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To an ice-cold mixture of 2′,4′-dichloro-4-hydroxybiphenyl-3-carbaldehyde (31.70 g, 0.12 mol) and pyridine (25.0 ml, 0.29 mol) in anhydrous dichloromethane (650 ml) is added triflic anhydride (22.0 ml, 0.13 mmol) dropwise over 30 minutes, maintaining temperature between 0-10° C. The reaction mixture is then allowed to warm to room temperature, followed by stirring overnight. After dilution with distilled water (500 ml) and dichloromethane (300 ml), the two layers are separated and the organic phase is further washed with saturated aqueous copper sulfate solution (3×500 ml), water (500 ml), then brine (500 ml). After anhydrousing over magnesium sulfate the solvent is removed under vacuum and the crude product is purified by flash column chromatography (10% ethyl acetate in hexane eluant) to afford trifluoromethanesulfonic acid 2′,4′-dichloro-3-formylbiphenyl-4-yl ester as an orange oil.

Step 3: Preparation of 2′,4′-Dichloro-4-cyclopropylbiphenyl-3-carbaldehyde

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To a mixture of trifluoromethanesulfonic acid 2′,4′-dichloro-3-formylbiphenyl-4-yl ester (30.0 g, 0.075 mol), cyclopropyl boronic acid (8.50 g, 0.097 mol), potassium phosphate (56.30 g, 0.27 mol) and sodium bromide (7.7 g, 0.075 mol) is added toluene (300 ml) then distilled water (30 ml) under a nitrogen atmosphere. To this mixture is then added tetrakis(triphenylphosphine) palladium (9.30 g, 0.0081 mol) in one portion, and the mixture is then heated at 100′C overnight. After cooling to room temperature the mixture is diluted with distilled water (500 ml) and ethyl acetate (500 ml), and the two layers are separated. The aqueous phase is extracted again with ethyl acetate (2×500 ml), then all organic fractions are combined, then washed with distilled water (1 L) then brine (1 L). After drying over magnesium sulfate the suspension is filtered and the filtrate is concentrated in vacuo. The crude product is purified by flash column chromatography on silica gel (2-10% ethyl acetate in hexanes as eluant), then additionally by flash column chromatography on basic alumina (10% ethyl acetate in hexane as eluant) to afford 2′,4′-dichloro-4-cyclopropylbiphenyl-3-carbaldehyde (11.7 g, 54%).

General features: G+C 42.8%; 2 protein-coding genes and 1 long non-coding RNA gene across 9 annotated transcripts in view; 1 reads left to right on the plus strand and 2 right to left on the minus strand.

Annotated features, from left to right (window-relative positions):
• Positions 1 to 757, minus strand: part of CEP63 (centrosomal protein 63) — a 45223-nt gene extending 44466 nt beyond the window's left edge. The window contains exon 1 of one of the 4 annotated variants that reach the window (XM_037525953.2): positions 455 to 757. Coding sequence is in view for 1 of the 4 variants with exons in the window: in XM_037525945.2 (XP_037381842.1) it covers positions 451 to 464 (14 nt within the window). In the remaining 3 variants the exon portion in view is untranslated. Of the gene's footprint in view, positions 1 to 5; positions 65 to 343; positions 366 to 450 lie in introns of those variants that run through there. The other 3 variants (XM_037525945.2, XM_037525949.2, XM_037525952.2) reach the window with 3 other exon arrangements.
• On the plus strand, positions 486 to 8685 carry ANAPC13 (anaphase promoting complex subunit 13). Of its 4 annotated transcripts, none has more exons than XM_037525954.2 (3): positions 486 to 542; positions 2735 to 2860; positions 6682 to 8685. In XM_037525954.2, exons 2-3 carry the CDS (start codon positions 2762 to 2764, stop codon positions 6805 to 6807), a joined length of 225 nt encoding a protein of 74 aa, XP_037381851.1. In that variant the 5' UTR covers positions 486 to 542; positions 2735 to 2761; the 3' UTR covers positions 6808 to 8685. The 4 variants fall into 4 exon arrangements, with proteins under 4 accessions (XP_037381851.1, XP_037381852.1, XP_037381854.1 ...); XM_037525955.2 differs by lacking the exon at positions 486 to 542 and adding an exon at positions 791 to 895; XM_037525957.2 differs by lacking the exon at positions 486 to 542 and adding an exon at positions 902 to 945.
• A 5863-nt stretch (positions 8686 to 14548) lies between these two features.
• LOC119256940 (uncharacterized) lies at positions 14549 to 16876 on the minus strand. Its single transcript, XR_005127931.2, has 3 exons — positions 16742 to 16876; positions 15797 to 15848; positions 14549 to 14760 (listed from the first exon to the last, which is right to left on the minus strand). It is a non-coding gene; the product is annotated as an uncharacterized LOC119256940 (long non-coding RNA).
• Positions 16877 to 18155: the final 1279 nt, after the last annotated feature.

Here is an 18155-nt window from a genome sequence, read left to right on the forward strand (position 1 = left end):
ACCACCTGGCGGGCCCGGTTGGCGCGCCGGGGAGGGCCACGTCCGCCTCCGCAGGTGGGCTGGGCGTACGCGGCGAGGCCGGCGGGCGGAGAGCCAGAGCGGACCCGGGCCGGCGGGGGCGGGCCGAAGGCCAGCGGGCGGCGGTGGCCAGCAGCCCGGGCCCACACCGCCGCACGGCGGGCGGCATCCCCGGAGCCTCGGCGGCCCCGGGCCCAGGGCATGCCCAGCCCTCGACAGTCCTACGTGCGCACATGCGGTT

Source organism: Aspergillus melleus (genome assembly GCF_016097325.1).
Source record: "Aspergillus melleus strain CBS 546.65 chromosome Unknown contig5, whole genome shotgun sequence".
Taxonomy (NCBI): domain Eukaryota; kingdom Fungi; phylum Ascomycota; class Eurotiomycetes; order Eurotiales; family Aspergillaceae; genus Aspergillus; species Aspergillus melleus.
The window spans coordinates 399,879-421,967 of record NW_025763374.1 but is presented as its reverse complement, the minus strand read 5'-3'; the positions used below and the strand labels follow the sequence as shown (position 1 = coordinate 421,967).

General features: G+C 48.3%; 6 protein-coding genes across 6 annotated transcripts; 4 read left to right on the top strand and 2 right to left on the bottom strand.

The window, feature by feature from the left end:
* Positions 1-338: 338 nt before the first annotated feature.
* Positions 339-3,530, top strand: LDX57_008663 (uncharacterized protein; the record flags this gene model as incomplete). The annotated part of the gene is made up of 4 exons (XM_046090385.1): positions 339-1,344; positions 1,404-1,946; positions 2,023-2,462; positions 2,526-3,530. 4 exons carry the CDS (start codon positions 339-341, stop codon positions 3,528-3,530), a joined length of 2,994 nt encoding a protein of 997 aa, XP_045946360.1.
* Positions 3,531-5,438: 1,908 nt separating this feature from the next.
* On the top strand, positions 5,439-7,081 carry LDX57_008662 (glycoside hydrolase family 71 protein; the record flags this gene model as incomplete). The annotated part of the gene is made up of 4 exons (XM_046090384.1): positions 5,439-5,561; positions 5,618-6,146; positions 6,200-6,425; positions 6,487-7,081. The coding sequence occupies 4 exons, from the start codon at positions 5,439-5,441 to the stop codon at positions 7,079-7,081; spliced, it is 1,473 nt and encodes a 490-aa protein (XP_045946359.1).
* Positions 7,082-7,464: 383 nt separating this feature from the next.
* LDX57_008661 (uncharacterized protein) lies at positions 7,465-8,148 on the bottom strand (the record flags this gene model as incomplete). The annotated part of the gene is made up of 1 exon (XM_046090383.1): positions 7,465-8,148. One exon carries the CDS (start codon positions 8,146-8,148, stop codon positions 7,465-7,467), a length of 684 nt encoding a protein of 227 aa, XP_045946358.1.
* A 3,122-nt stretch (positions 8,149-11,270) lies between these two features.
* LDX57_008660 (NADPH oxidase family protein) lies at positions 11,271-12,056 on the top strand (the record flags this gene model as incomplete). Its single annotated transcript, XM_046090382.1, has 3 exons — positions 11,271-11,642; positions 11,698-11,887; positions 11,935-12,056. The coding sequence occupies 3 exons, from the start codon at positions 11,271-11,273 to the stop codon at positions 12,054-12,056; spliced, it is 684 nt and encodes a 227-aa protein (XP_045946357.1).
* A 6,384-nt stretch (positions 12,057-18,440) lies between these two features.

Step 4: 4-[1-(2′,4′-Dichloro-4-cyclopropylbiphenyl-3-yl)-methylidene]-2,2,5,5-tetramethyldihydrofuran-3-one

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To an ice-cold solution of dihydro-2,2,5,5-tetramethylfuran-3-one (15.70 g, 0.11 mol) in anhydrous 1,2-dimethoxyethane (285 ml) is added sodium methoxide (6.50 g, 0.12 mol) in one portion, and the mixture is stirred at this temperature for 30 minutes. A solution of 2′,4′-dichloro-4-cyclopropylbiphenyl-3-carbaldehyde (13.70 g, 0.047 mmol) is then added dropwise over 20 minutes, maintaining temperature below 10° C. The reaction mixture is stirred at this temperature for 2 hours, then allowed to warm to room temperature before diluting with diethyl ether and distilled water. The two phases are separated, and the aqueous phase is extracted again with diethyl ether (×2). Organic fractions are combined, washed with brine, then dried over magnesium sulphate. The suspension is filtered and filtrate concentrated in vacuo. The aqueous phase is further acidified with 2M hydrochloric acid then extracted again with diethyl ether (×2), dried over magnesium sulfate and concentrated in vacuo. All organics are combined, then diluted with toluene and azeotroped (×4) to afford 4-[1-(2′,4′-dichloro-4-cyclopropylbiphenyl-3-yl)-methylidene]-2,2,5,5-tetramethyldihydrofuran-3-one (20.0 g) which is of sufficient purity to use directly in the next step.

Step 5: 2-(2′,4′-Dichloro-4-cyclopropylbiphenyl-3-yl)-4,4,6,6-tetramethyl-1,5-dioxa-spiro[2.4]heptan-7-one

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To a solution of 4-[1-(2′,4′-dichloro-4-cyclopropylbiphenyl-3-yl)-methylidene]-2,2,5,5-tetramethyldihydrofuran-3-one (20.0 g, 0.048 mol) in methanol (800 ml) at 35° C. is added 50% aqueous hydrogen peroxide (4.80 ml, 0.072 mmol), followed immediately by 2M lithium hydroxide (4.80 ml, 9.60 mmol) solution. The mixture is stirred at this temperature for a further 2 hours, then allowed to cool to room temperature. Then reaction mixture is quenched with 10% sodium metabisutfite (negative KI-starch indicator test) then diluted with diethyl ether. Most of the methanol is removed under vacuum, and the crude mixture is partitioned between distilled water and diethyl ether. The aqueous phase is further extracted with diethyl ether (×2), then all organics are combined and washed with saturated sodium bicarbonate (×2) then brine. After drying over magnesium sulfate the suspension is filtered and the filtrate concentrated in vacuo to afford 2-(2′,4′-dichloro-4-cyclopropylbiphenyl-3-yl)-4,4,6,6-tetramethyl-1,5-dioxa-spiro[2.4]heptan-7-one (17.80 g) as an orange foam. This material is of sufficient purity to use directly in the next step without further purification.

1H NMR (CDCl3): δ 7.49 (s, 1H), 7.37 (s, 1H), 7.37-7.25 (m, 2H), 7.20 (d, 1H), 6.99 (d, 1H), 4.75 (s, 1H), 1.80 (m, 1H), 1.40-1.28 (m, 9H), 1.10-0.98 (m, 2H), 0.90-0.80 (m, 4H), 0.75-0.80 (m, 1H).

Step 6: Preparation of 4-(2′,4′-Dichloro-4-cyclopropylbiphenyl-3-yl)-2,2,6,6-tetramethylpyran-3,5-dione (compound A-12)